You can lengthen your battery life by following a few simple tips:

  1. Keep your battery charged to a minimum level of 20% and avoid letting it discharge completely. Ideally charge it only to 80% rather than 100% to ensure your battery’s longevity.
  2. Use the correct charging cables and compatible charger/charging station.
  3. Battery packs are cooled either using air or, more commonly on the latest EVs, by liquid. The cooling liquid should only be checked by an authorized technician as it is in a sealed container and should not need replacing or topping up.
  4. Like conventional cars, there is also usually a regular 12-volt car battery that powers peripherals such as the locking systems and infotainment. This usually needs replacing every three to five years.

The drivetrain

Electric motors need little to no maintenance. Even the gearbox is a far simpler set-up, usually with just a single ratio. While the transmission does use oil that might require changing, on newer EVs this is an advanced synthetic oil and the transmission units are thus effectively sealed for life.

Mechanics will also inspect and check the bright orange high voltage electric cables, but these heavy-duty items are well protected and usually present no issues.

The brakes

It’s often suggested that because electric cars tend to be heavier than conventional cars, the brakes take more of a pounding and hence suffer more frequent wear and tear. In fact, the reverse is true.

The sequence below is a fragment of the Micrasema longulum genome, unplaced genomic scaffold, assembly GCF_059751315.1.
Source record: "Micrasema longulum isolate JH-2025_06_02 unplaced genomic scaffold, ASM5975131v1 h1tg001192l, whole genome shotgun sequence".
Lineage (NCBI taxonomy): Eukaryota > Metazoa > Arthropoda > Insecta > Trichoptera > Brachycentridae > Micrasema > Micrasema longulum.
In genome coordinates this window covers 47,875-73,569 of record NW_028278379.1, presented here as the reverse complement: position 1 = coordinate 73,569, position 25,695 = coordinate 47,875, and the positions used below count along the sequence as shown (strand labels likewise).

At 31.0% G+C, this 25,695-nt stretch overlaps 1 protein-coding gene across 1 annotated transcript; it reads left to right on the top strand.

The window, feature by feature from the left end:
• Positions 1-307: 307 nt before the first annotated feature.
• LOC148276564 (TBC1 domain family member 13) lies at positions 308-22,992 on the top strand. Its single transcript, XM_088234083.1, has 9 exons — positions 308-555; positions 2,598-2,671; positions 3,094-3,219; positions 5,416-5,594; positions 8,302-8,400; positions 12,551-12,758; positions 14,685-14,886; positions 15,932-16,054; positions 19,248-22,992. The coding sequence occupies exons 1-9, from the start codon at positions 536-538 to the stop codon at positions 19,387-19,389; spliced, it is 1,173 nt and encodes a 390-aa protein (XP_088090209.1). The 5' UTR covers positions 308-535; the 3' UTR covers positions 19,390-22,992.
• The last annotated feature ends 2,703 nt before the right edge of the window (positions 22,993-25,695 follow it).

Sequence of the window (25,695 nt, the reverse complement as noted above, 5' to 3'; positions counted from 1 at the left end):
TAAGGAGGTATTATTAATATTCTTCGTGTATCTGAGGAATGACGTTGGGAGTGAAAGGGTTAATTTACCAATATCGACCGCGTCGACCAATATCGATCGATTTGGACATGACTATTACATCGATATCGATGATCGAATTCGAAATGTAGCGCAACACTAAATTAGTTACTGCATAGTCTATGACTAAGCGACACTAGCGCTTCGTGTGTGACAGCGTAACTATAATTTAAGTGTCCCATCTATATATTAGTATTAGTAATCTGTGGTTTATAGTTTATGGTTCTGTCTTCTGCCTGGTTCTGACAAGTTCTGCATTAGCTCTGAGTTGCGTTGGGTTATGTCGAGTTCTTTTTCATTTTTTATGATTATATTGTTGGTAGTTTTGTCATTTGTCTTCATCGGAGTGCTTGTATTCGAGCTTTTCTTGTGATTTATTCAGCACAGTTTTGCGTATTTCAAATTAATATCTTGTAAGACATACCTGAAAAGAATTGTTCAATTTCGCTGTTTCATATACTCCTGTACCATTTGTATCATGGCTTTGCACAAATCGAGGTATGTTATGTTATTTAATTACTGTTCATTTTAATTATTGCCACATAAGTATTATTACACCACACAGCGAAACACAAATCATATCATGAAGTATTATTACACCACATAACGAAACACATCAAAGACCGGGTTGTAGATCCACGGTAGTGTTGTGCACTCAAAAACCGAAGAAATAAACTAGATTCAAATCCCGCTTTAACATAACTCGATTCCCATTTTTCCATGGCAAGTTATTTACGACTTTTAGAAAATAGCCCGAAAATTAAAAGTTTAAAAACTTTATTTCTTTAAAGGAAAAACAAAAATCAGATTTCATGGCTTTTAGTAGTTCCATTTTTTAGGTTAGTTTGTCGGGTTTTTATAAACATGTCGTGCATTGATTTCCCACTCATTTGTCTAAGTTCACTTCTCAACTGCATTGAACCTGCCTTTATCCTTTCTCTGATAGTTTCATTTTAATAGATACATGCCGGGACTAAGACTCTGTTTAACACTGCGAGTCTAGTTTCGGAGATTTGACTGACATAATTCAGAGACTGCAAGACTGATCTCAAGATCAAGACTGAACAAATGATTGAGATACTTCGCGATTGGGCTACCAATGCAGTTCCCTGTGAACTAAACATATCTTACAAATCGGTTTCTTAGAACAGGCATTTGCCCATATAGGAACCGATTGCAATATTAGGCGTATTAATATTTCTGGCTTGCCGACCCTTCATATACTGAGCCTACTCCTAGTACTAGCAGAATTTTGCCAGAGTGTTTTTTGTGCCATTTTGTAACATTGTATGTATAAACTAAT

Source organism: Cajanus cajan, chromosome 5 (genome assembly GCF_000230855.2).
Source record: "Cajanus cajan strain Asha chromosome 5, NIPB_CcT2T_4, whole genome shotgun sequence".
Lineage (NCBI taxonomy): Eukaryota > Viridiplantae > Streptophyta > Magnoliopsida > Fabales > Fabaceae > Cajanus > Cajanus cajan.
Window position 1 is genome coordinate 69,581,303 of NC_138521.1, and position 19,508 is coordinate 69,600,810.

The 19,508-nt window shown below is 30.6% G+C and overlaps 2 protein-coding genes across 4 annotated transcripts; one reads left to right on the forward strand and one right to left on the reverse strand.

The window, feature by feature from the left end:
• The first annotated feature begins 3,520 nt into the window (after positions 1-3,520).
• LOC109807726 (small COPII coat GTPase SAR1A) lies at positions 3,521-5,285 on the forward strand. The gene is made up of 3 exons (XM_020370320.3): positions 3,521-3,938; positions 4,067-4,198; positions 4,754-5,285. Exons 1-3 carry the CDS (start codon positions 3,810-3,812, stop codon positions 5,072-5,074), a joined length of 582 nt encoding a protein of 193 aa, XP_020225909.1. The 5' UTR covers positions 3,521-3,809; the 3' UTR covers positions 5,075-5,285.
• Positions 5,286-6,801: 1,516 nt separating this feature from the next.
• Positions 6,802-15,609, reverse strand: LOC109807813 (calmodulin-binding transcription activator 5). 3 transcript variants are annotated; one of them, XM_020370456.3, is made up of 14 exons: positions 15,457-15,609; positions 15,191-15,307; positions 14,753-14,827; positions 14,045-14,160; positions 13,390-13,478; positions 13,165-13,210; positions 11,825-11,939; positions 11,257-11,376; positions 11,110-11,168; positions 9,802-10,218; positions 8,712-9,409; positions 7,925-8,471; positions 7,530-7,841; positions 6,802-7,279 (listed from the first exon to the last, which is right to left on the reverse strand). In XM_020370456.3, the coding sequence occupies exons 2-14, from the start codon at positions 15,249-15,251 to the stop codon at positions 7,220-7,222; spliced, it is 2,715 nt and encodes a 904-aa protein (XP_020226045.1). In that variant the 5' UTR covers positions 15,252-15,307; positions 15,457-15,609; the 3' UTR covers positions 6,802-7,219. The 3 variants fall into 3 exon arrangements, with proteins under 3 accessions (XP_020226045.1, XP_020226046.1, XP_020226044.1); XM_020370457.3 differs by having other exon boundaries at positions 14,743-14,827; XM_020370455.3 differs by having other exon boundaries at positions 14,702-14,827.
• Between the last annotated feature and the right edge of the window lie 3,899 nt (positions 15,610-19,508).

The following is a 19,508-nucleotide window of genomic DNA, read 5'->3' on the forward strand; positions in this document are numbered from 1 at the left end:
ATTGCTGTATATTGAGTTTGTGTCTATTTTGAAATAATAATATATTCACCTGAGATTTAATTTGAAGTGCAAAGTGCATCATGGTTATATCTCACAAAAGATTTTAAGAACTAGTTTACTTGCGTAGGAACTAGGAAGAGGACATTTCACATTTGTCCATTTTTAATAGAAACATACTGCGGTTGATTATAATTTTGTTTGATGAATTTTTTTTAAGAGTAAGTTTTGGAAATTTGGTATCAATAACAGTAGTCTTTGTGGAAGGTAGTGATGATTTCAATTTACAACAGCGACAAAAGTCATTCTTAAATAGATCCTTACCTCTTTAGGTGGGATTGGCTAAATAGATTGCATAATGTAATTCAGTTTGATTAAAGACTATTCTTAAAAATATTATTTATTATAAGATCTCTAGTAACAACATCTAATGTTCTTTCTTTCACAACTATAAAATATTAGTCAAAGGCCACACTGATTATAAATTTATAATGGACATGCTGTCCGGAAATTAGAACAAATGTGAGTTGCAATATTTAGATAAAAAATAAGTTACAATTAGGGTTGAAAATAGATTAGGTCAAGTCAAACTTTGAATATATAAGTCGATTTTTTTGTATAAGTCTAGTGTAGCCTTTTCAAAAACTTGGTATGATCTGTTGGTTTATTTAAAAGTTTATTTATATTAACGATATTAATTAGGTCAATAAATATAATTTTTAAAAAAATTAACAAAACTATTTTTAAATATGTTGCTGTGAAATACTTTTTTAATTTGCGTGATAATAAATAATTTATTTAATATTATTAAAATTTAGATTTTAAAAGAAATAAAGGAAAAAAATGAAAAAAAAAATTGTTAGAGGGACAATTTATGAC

Electric cars employ regenerative braking, where the electric motor becomes a generator converting kinetic energy back into electricity to charge the batteries. Effectively this means the resistance from the electric motor itself is doing most of the braking.

As such, wear on brake pads and discs is reduced significantly. Some service technicians have actually found the brakes on EVs to be seized from lack of usage!

Eventually of course pads, discs and brake fluid will need to be changed.

The tyres and suspension

Another misconception is that the extra mass of an EV dramatically increases tyre wear. This could be the case if conventional tyres are used, but electric cars are fitted with specialist EV tyres. These are specifically designed to manage the extra weight thanks to stronger sidewalls. They also boast lower rolling resistance, are quieter and offer better grip to cope with the instantaneous acceleration many electric cars are capable of.